A man who had joined the Jacobite Rising at the age of 18 and was badly wounded in the battle of Glen Shiel 1719. He was a fighter and a cattleman, selling rich Lowlanders protection against cattle rustling, i.e. thieving and gave the so earned money to his poor people.
He rustled up a deal with the Duke of Montrose and borrowed money to buy and sell Highland cattle. But one of his men disappeared with cattle and money alike and MacGregor couldn’t pay his debt. Outlawed and evicted from his home in Inversnaid for defaulting on his loan, he lost everything to the Duke of Montrose but fought to get it back.
The difference between truth and illusion seems to spread as far as the graveyard that sports Rob Roy Macgregor’s grave. For it is with all probability not his. Even though all is set up as if it were in Balquhidder
The Balquhidder Kirk, built in 1631 by David Murray, Lord Scone, lies in ruin. It stands on even older grounds of worship; there had been a Catholic chapel here before the Reformation. The first church on the site was built in the 12th century.
Rob Roy, spend the rest of his life in this Glen and died December 28th 1734, killed in a duel. But was he also buried there?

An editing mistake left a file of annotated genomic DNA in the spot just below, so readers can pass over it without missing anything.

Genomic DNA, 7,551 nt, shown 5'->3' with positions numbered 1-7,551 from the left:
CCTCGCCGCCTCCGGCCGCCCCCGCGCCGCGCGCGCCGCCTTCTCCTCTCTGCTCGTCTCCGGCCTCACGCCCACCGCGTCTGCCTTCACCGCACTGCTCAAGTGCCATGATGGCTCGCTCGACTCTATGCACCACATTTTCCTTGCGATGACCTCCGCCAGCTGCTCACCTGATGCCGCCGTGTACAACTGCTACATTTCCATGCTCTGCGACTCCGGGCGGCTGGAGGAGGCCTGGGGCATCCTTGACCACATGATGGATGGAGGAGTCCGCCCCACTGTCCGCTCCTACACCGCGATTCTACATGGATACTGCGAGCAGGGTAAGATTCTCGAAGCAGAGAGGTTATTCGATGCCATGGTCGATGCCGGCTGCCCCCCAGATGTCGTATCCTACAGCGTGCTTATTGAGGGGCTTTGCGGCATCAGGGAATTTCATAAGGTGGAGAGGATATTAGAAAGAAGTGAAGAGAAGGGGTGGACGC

Early records mention a burial on New Year’s Day in Balquhidder but nothing can be found in the Parish register. The newspaper reported his death but not his funeral. The heavy stone slab that covers the alleged grave is much older.
Can a headstone lie?
Local legend has it, that the corpse of Rob Roy MacGregor, the notorious clan chief, was carried along the Bealach nan Corp, the local coffin path, over a pass down to Loch Lomond, where the MacGregors buried their dead on the island Inish Caileach.
Maybe this is his true grave, in Balquhidder graveyard, maybe not.
The grave remains as mysterious as the true man of behind the legend of Rob Roy MacGregor.